The levels of exhaled nitric oxide in normal and ill subjects have been established for different age categories, and significant relationships with more direct measurements of inflammation in the airways (induced sputum, bronchoalveolar lavage, bronchial biopsy, and clinical signs and symptoms of asthma, especially during acute exacerbations) have been described. While exhaled nitric oxide has attracted much interest, the inhalation of nitric oxide as a therapy in patients with pulmonary hypertension and other conditions has attracted even more interest.51

Combining rapid, noninvasive, standardized analysis of exhaled nitric oxide with traditional techniques for assessing pulmonary function, airway reactivity, and inflammation may allow the clinician to assess airway inflammation and oxidative stress more accurately in patients with pulmonary diseases that include asthma, COPD, and interstitial lung disease. It may also allow the clinician to improve diagnosis, determine the proper initial treatment, monitor the progression of disease, and assess the efficacy of treatment and subsequent adjustments over time.52 Knowing the level of nitric oxide (and, by association, airway inflammation) may help clinicians keep the patient’s medication to a minimum while maintaining therapeutic efficacy. Thus, more longitudinal studies are needed to confirm that the analysis of exhaled nitric oxide may be used for the short-term and long-term management and treatment of diseases. Then, nitric oxide analysis may take the place that it deserves in pulmonology. Technological advances will make it possible to miniaturize nitric oxide analyzers (and will make them less expensive) so they will become portable and may even be used, in the not-so-distant future, at home in conjunction with peak flow meters.

Bruno Battistini, PhD, is assistant professor of medicine and research scientist, Department of Medicine, Laval University, Laval Hospital Research Center, Institut de Cardiologie et de Pneumologie, Ste-Foy, Quebec, Canada.


Sunday, March 14, 2010

The Use of Exhaled Nitric Oxide to Guide Asthma Management

Rationale: Current asthma guidelines recommend adjusting antiinflammatory treatment on the basis of the results of lung function tests and symptom assessment, neither of which are closely associated with airway inflammation.

Objectives: We tested the hypothesis that titrating corticosteroid dose using the concentration of exhaled nitric oxide in exhaled breath (FENO) results in fewer asthma exacerbations and more efficient use of corticosteroids, when compared with traditional management.

Methods: One hundred eighteen participants with a primary care diagnosis of asthma were randomized to a single-blind trial of corticosteroid therapy based on either FENO measurements (n = 58) or British Thoracic Society guidelines (n = 60). Participants were assessed monthly for 4 months and then every 2 months for a further 8 months. The primary outcome was the number of severe asthma exacerbations. Analyses were by intention to treat.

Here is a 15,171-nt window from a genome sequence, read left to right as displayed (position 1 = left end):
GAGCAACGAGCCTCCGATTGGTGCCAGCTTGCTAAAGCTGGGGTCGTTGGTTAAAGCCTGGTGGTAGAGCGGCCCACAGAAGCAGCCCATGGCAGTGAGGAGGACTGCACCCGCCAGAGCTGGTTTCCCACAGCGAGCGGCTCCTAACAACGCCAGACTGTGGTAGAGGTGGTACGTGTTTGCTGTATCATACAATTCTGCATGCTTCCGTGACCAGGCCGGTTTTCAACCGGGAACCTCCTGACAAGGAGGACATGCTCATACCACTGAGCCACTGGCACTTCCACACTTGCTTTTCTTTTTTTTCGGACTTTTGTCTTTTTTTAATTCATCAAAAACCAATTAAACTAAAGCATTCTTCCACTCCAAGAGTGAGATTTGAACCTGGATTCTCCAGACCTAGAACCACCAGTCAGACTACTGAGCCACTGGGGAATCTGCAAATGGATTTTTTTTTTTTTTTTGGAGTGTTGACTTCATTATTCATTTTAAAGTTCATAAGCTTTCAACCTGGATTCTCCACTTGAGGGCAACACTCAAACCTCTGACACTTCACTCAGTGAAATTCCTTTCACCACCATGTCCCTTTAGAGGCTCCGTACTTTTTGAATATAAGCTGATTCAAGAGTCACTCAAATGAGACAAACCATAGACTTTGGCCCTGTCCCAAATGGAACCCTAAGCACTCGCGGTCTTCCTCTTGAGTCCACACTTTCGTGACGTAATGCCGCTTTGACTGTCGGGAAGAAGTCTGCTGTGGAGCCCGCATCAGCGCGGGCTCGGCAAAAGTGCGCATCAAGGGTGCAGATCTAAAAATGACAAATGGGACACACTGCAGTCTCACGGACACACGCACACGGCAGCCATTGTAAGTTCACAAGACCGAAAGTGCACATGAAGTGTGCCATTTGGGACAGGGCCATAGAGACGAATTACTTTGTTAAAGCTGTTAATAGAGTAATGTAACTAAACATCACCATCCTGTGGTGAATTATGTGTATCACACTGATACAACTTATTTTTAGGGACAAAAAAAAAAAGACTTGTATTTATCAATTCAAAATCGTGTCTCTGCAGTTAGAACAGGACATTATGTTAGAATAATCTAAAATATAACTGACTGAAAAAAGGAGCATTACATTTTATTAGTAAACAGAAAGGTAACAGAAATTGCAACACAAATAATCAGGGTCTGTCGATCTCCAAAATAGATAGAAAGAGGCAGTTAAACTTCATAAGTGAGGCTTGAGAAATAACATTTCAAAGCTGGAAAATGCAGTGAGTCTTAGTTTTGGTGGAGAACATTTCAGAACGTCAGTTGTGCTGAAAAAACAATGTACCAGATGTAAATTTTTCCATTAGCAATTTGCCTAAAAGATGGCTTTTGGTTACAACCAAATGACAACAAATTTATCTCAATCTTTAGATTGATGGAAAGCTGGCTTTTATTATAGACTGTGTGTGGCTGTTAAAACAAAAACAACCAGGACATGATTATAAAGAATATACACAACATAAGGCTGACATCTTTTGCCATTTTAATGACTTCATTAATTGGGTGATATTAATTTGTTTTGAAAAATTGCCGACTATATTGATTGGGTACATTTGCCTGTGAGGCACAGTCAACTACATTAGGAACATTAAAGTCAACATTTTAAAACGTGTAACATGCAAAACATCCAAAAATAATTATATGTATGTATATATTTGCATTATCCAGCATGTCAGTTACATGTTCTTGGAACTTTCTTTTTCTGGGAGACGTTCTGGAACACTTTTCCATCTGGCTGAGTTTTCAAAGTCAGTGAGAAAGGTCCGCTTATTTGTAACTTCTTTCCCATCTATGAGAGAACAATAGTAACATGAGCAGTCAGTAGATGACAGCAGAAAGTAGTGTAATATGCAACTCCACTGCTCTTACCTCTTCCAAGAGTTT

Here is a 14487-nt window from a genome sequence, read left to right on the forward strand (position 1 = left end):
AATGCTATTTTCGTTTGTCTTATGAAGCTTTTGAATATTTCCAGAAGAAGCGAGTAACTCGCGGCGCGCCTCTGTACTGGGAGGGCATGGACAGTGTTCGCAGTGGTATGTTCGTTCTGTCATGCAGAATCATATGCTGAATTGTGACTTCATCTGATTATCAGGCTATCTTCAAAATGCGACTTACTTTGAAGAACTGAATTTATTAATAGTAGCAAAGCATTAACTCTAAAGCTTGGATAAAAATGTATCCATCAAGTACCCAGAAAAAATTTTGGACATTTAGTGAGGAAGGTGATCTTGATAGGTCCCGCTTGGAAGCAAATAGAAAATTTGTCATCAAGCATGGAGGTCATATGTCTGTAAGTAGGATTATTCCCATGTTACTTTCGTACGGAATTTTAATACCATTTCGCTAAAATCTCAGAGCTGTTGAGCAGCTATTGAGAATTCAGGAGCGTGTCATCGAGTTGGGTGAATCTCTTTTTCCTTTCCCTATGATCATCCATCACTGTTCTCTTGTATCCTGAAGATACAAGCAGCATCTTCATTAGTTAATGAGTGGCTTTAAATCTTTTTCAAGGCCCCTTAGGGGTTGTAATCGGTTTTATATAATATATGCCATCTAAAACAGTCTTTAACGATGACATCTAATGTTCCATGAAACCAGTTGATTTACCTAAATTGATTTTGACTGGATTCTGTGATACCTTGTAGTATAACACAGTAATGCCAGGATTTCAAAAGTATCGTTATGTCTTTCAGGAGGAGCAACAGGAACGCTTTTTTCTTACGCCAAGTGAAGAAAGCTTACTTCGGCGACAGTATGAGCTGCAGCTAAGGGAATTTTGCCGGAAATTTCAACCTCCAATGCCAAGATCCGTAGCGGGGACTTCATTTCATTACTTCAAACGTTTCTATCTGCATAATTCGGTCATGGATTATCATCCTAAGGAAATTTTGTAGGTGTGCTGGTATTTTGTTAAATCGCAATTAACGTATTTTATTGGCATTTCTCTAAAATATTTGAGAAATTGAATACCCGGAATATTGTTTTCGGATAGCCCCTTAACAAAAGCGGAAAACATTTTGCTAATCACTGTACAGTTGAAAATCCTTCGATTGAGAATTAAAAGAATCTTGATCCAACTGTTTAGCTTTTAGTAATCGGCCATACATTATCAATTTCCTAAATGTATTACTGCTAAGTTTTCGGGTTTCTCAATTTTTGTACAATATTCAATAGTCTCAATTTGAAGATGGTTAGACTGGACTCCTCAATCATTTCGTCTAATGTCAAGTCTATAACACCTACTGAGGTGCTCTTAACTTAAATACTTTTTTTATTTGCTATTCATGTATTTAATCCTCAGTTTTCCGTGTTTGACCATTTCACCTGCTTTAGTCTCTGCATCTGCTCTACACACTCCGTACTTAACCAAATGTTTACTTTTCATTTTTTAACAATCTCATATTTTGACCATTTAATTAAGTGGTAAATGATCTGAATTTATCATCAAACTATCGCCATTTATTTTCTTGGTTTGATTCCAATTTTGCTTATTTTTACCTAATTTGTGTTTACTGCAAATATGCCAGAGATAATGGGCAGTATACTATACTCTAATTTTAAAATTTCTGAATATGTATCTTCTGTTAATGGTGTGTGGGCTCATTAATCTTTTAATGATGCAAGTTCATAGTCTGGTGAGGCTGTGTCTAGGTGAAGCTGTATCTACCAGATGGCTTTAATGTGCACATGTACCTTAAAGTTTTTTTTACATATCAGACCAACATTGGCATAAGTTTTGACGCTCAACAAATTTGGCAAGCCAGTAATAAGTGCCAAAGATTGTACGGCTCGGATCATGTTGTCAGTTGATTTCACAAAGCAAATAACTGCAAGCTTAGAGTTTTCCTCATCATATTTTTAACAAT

Measurements and Main Results: The estimated mean (SD) exacerbation frequency was 0.33 per patient per year (0.69) in the FENO group and 0.42 (0.79) in the control group (mean difference, –21%; 95% confidence interval [CI], –57 to 43%; p = 0.43). Overall the FENO group used 11% more inhaled corticosteroid (95% CI, –17 to 42%; p = 0.40), although the final daily dose of inhaled corticosteroid was lower in the FENO group (557 vs. 895 µg; mean difference, 338 µg; 95% CI, –640 to –37; p = 0.028).

Conclusions: An asthma treatment strategy based on the measurement of exhaled nitric oxide did not result in a large reduction in asthma exacerbations or in the total amount of inhaled corticosteroid therapy used over 12 mo, when compared with current asthma guidelines.


Wednesday, March 10, 2010

Exhaled nitric oxide and asthma control: a longitudinal study in unselected patients

Controlled studies have shown that monitoring of the exhaled nitric oxide fraction (FeNO) improves asthma management. However, the studies seldom consider the full range of patients seen in clinical practise. In the present study, the ability of FeNO to reflect asthma control over time is investigated in a regular clinical setting, and meaningful FeNO cut-off points and changes are identified.

Answers to the Asthma Control Questionnaire and FeNO were recorded at least once in 341 unselected asthma patients. The whole population and subgroups were considered, i.e. both inhaled corticosteroid (ICS)-naïve and low or high-to-medium (≤ or >500 µg beclomethasone dipropionate equivalents·day–1) ICS-dose groups.